From The New York Times on Sunday: “The Disability Board that Couldn’t Say No”
The story profiles the federal Railroad Retirement Board and notes that last year, it paid 49 out of 50 disability claims, apparently with very few questions asked. Until the late ’90s, the board’s medical standards employed “archaic diagnostic terms like ‘cretinism,’ ‘imbecility’ and ‘middle-class moronism.’ ” And, the story says, “simply having a repugnant’ scar could qualify someone as disabled.”
And also: “Railroad officials complained that disability benefits were given for medical conditions regardless of whether they actually impaired one’s ability to work. The conditions themselves were often vague. A worker, for example, could be considered disabled with ‘moderately severe antisocial ideas.’ What constituted an antisocial idea was open to interpretation.”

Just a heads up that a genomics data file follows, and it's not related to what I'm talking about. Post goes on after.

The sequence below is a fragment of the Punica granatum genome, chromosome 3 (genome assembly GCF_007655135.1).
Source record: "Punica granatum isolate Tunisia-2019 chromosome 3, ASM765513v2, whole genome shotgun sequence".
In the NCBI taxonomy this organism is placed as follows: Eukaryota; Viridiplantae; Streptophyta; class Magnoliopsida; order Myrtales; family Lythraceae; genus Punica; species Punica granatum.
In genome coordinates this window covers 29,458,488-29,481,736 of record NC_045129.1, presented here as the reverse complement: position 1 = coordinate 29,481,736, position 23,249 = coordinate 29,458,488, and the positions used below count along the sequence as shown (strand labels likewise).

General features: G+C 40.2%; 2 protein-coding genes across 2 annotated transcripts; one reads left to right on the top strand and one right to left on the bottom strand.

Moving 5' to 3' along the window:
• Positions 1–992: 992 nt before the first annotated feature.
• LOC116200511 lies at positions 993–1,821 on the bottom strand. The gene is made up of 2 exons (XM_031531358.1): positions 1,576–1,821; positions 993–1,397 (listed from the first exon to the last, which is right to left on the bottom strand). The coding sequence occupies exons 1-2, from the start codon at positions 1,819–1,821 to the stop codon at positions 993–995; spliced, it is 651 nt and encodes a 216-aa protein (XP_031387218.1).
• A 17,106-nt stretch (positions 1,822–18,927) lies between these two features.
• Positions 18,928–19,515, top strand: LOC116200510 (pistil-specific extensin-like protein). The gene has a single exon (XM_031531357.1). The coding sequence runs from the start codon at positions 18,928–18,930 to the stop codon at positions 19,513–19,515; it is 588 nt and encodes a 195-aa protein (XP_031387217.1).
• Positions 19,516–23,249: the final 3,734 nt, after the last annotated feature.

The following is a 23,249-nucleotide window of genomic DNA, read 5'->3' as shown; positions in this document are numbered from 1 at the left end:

I wonder how they determined the severity of an antisocial idea.